–submitted by Jessica Giesen
On May 20, 2020, VA Secretary Mary Kolar gave an insightful presentation regarding the significance of Memorial Day. She first offered information regarding the Wisconsin Department of Veterans Affairs and the services and benefits provided for service members in Wisconsin, where 345,000 veterans reside. The WDVA works hard each day to ensure that veterans have access to all benefits available to them. The programs the WDVA oversees extend from administering the Wisconsin Veterans Museum (a Smithsonian affiliate that welcomes 90,000+ visitors each year), where it continuously educates the public with unique stories and histories of Wisconsin’s veterans, to veterans’ cemeteries where our veterans receive honorable burials, to providing access to mental health and housing assistance.
Sec. Kolar then turned to Memorial Day, a holiday dedicated to remembering those who lost their lives while serving in the United States Armed Forces. The day’s meaning and purpose, she explained, “is profoundly rooted in the immediate aftermath of the Civil War and the inherent desire of veterans to remember their comrades who never came home.”
The individual stories Sec. Kolar told of Wisconsin servicemen who lost their lives in World War I, World War II, the Korean War, the Vietnam War and the Cold War were equally inspiring as they were heartbreaking; they brought this author, for one, to tears: Stories such as that of Morris Togstad, who was the last from Madison to die in World War I and Victor Glenn, one of the first to die in World War II — two men for which the street “Togstad Glenn” in Madison was named. Then there were the Barber brothers – Malcom, Randolph and LeRoy – whose father wrote to their leaders and asked that they be separated and assigned to different ships should anything happen. Unfortunately, prior to that happening, all three remained together aboard the Oklahoma on the fateful Sunday morning of December 7, 1941 – the attack on Pearl Harbor– and all three lost their lives. The USS Barber is named in their honor.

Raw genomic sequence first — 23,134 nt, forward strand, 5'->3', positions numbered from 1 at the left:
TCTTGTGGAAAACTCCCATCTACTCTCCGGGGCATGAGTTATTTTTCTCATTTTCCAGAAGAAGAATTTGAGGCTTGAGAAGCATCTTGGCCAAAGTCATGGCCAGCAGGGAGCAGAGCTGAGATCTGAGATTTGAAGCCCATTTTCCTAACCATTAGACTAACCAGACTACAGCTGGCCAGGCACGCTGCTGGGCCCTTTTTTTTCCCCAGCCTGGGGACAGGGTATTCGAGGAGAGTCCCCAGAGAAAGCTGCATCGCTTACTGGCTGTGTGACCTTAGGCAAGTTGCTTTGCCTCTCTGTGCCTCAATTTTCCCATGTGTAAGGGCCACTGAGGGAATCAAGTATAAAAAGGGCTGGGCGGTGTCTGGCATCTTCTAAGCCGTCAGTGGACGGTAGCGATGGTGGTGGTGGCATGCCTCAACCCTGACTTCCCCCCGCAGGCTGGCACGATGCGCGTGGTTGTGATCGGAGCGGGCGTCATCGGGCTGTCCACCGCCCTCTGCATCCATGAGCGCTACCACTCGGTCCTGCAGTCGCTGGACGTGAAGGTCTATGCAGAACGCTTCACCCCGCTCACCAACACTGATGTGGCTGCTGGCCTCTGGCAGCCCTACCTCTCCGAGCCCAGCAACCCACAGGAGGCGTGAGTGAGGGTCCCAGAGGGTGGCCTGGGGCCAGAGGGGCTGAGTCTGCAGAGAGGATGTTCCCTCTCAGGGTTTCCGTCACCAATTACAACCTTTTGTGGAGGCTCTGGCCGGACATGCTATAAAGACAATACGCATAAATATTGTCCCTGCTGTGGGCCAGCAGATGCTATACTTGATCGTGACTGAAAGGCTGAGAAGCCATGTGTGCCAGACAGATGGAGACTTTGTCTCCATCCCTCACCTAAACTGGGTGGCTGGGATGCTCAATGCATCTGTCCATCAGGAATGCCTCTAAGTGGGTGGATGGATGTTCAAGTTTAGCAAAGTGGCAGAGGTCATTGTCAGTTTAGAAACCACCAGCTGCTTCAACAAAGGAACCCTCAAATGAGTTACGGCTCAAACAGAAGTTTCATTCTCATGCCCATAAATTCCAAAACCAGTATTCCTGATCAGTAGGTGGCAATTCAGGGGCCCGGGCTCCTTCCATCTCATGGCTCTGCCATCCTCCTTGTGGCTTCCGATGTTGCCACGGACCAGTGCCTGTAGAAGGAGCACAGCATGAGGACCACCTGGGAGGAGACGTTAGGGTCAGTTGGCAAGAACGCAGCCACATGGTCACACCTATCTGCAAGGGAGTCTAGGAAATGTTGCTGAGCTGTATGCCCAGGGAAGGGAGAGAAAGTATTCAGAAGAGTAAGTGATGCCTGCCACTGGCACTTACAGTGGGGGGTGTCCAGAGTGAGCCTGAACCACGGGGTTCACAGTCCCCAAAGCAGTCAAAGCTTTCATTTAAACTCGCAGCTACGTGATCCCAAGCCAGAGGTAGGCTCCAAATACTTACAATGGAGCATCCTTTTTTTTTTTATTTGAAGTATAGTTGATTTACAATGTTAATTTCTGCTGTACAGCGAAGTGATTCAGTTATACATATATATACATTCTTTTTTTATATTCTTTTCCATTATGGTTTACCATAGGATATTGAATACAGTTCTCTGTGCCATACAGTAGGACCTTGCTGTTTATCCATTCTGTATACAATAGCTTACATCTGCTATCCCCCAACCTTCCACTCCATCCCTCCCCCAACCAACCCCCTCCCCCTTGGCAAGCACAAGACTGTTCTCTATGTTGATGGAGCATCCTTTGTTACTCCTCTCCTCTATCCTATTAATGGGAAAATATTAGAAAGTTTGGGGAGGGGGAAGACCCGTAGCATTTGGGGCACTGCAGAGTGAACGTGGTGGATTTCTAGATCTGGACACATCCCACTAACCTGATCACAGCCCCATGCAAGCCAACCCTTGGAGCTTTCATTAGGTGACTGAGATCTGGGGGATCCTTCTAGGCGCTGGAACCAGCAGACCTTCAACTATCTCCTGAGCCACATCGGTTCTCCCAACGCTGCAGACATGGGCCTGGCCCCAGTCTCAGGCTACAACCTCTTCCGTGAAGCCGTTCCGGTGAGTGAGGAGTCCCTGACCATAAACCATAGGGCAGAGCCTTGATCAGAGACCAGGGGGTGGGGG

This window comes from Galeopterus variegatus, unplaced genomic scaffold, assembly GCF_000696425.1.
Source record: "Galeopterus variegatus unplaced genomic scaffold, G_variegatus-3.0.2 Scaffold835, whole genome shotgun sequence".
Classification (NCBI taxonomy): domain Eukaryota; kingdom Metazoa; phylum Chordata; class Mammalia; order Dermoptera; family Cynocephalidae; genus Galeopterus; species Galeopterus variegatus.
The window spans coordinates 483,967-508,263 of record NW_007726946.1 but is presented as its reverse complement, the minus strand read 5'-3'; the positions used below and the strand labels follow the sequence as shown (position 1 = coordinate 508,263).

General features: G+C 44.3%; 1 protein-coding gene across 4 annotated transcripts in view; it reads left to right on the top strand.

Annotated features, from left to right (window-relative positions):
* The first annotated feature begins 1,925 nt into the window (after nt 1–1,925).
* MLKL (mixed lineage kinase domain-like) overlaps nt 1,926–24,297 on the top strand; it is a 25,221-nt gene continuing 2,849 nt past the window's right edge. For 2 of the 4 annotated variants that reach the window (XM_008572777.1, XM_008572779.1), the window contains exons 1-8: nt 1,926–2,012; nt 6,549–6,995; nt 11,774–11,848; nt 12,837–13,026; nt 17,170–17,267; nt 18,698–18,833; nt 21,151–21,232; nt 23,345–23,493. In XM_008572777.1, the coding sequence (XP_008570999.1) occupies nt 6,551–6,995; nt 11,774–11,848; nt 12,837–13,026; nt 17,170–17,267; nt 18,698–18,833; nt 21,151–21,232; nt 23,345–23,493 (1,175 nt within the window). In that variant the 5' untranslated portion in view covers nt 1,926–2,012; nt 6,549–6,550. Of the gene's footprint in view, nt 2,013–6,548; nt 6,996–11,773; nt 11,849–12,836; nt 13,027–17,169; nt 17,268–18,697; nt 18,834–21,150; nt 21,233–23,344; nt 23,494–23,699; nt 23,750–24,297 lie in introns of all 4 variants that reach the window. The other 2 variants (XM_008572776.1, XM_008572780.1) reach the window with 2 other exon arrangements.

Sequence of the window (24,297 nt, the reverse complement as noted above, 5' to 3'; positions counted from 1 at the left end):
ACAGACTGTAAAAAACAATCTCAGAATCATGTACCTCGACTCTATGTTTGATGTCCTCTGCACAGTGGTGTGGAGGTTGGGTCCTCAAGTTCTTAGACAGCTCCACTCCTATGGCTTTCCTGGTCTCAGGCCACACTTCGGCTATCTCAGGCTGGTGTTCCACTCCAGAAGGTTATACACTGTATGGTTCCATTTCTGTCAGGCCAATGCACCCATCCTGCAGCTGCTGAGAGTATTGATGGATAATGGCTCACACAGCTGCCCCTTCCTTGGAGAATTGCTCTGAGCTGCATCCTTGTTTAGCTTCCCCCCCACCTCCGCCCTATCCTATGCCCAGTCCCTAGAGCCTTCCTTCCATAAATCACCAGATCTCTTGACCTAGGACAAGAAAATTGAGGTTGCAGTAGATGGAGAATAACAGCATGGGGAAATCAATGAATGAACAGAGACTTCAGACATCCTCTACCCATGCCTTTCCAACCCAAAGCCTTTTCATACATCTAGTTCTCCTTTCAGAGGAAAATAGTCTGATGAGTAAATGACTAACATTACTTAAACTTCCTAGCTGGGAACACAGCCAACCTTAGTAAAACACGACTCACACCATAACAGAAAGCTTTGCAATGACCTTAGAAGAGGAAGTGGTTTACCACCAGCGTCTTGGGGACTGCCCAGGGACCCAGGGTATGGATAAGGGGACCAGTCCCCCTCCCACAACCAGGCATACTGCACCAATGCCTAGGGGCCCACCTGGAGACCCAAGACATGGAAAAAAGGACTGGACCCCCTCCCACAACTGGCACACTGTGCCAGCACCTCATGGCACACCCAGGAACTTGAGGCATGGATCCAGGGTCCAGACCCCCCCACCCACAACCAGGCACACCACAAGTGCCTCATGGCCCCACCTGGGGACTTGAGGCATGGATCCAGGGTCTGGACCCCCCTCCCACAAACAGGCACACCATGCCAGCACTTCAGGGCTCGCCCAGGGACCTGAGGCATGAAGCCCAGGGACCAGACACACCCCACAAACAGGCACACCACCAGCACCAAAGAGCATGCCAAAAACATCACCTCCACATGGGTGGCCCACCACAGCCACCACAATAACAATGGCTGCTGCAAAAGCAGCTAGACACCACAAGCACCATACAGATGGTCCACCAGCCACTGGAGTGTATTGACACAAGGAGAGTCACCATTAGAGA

We all reflect together on Memorial Day each year, but it is important to also honor those who serve to protect us throughout the entire year, as well as their families who support them and have been left behind. We can honor these memories through acts of kindness and acts of citizenship – by sharing stories, by voting. Sec. Kolar reminded us that we can never, ever honor our fallen service members enough. This year, as Memorial Day approaches during the COVID-19 pandemic, our community will be unable to gather in person across the state at veteran’s cemeteries. However, a Wisconsin Virtual Commemoration will be held on May 25, 2020, to honor and reflect. Please visit www.WisVetsMemorialDay2020.com to be a part of that special program.
If you missed our online Rotary meeting this week, you can watch it here.